If you follow the keto diet, you’re sure to have heard about, read about, and seen the term net carbs frequently. But, what’s the big deal with net carbs? We’re here to give you the rundown on what net carbs are, how to calculate them, and why they’re important to the keto diet.
What are net carbs
There are many definitions about what exactly net carbs are, how to calculate them, and whether calculating them is even necessary for you to be successful on the keto diet. We believe that knowing your net carb count is essential because they directly impact your ability to stay in ketosis, which is the goal of the keto diet.
Net Carbs are the number of carbohydrates left over in your food after subtracting the ones your body can’t digest and convert to glucose such as fiber, rare sugar, and certain sugar alcohol. Other types of carbohydrates don’t digest, but these are the primary ones you will come across. It’s important to note that even though fiber, rare sugar and sugar alcohol typically don’t convert to glucose, there are exceptions to every rule, so take this only as a general guideline.
All carbohydrates are not created equally. That’s why you only need to focus on your intake of carbohydrates that convert into glucose. Those are the carbs you want to count because if you consume too many, your body won’t remain in a state of ketosis.
How to calculate net carbs
If you look at a food label, it will show the total carbohydrates in grams along with the total sugars and sometimes the sugar alcohol count directly beneath it. You have to subtract the dietary fiber and sugar alcohol from the total carbohydrates. That provides you with your net carbs.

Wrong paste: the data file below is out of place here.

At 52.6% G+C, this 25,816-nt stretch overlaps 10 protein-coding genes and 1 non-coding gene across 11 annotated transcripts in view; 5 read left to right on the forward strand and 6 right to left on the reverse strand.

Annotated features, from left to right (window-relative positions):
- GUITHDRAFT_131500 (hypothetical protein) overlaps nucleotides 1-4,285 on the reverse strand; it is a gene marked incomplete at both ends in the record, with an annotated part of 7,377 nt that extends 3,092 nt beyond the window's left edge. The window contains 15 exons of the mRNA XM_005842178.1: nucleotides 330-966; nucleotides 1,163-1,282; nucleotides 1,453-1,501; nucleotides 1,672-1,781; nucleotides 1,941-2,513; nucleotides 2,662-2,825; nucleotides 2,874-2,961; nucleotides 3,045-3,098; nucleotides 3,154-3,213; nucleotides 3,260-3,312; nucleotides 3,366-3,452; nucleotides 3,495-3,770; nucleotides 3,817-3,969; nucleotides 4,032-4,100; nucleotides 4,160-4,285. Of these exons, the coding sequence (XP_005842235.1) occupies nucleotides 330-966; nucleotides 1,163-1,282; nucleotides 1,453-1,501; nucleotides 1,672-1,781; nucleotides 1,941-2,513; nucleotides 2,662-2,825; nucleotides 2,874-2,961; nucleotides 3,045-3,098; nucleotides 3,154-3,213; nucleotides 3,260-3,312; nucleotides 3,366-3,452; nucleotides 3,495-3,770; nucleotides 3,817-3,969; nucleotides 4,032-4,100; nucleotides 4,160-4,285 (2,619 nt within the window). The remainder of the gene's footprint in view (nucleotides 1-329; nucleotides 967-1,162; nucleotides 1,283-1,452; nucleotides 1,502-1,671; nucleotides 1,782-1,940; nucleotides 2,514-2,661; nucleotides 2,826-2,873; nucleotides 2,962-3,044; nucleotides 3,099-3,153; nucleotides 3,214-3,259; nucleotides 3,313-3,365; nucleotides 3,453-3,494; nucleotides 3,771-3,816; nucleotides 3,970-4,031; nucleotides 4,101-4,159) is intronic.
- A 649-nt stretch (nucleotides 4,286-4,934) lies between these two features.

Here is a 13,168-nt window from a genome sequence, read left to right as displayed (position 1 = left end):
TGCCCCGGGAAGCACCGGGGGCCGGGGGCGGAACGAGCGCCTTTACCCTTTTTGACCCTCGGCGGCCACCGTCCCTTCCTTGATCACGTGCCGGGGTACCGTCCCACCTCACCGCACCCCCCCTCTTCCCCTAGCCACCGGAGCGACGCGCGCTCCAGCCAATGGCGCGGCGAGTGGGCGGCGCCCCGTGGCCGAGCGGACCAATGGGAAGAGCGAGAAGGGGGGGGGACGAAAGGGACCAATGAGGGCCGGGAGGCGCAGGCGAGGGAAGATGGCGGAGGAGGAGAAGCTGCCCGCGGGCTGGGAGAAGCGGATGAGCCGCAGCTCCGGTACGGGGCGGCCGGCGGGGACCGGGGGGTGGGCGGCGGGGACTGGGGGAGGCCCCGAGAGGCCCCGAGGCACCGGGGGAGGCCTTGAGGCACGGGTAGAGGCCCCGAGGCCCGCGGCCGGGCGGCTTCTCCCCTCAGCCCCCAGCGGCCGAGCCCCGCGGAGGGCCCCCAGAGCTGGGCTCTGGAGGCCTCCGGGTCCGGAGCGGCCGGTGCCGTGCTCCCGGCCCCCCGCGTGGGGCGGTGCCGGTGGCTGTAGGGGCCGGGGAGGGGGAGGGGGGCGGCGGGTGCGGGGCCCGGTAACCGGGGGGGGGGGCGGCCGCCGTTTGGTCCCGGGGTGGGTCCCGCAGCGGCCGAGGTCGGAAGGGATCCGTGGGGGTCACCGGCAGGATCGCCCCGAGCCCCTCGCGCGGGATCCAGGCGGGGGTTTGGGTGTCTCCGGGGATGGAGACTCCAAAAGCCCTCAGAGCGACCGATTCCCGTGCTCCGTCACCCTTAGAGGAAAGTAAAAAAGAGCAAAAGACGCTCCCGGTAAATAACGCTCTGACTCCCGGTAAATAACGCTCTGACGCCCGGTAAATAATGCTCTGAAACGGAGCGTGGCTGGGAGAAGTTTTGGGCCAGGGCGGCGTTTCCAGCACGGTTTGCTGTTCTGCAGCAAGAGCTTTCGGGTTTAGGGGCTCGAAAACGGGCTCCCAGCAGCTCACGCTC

For example, if you eat broccoli, you’ll find that 1 cup has 6 grams of carbohydrates and 2.4 grams of fiber. Instead of eating the cup of broccoli and attributing all 6 grams to your total carb intake, you subtract the 2.4 grams of fiber. That leaves you with 3.6 net carbs. Now you’re able to consume more carbohydrates.
Recommended net carbs on keto
The general recommendation for net carb intake on the keto diet is 20 grams or less per day. The number can vary based on your weight, gender, and fitness goals. You can use a macronutrient calculator to determine your specific recommendations or consult with a dietician.
How net carbs play into the keto diet
Now you know what net carbs are, how to calculate them, and the recommended number of net carbs. Do you know why knowing this number is so important? Here’s a simple explanation.
As you know, the keto diet is a macronutrient restricting diet (link to the macronutrient diet here) requiring that you consume a low amount of carbohydrates and a high level of fats. By reducing your carb intake, you are depriving your body of energy producing glucose, which comes from carbohydrates. Since your body can’t produce glucose due to a lack of carbs, you enter a state of ketosis and use your fat to produce ketones, an alternative energy source.
It’s essential that you track your net carbs to ensure your body isn’t producing glucose and instead produces ketones from your fat. This, in essence, leads to weight-loss as your stored fat turns into energy.
To be successful on the keto diet, you want to ensure that you know not only the rules of the diet but also the reason why the guidelines are in place. Knowing the keto carb recommendations can help you implement this diet, stay consistent, and be successful in achieving your health and fitness goals.
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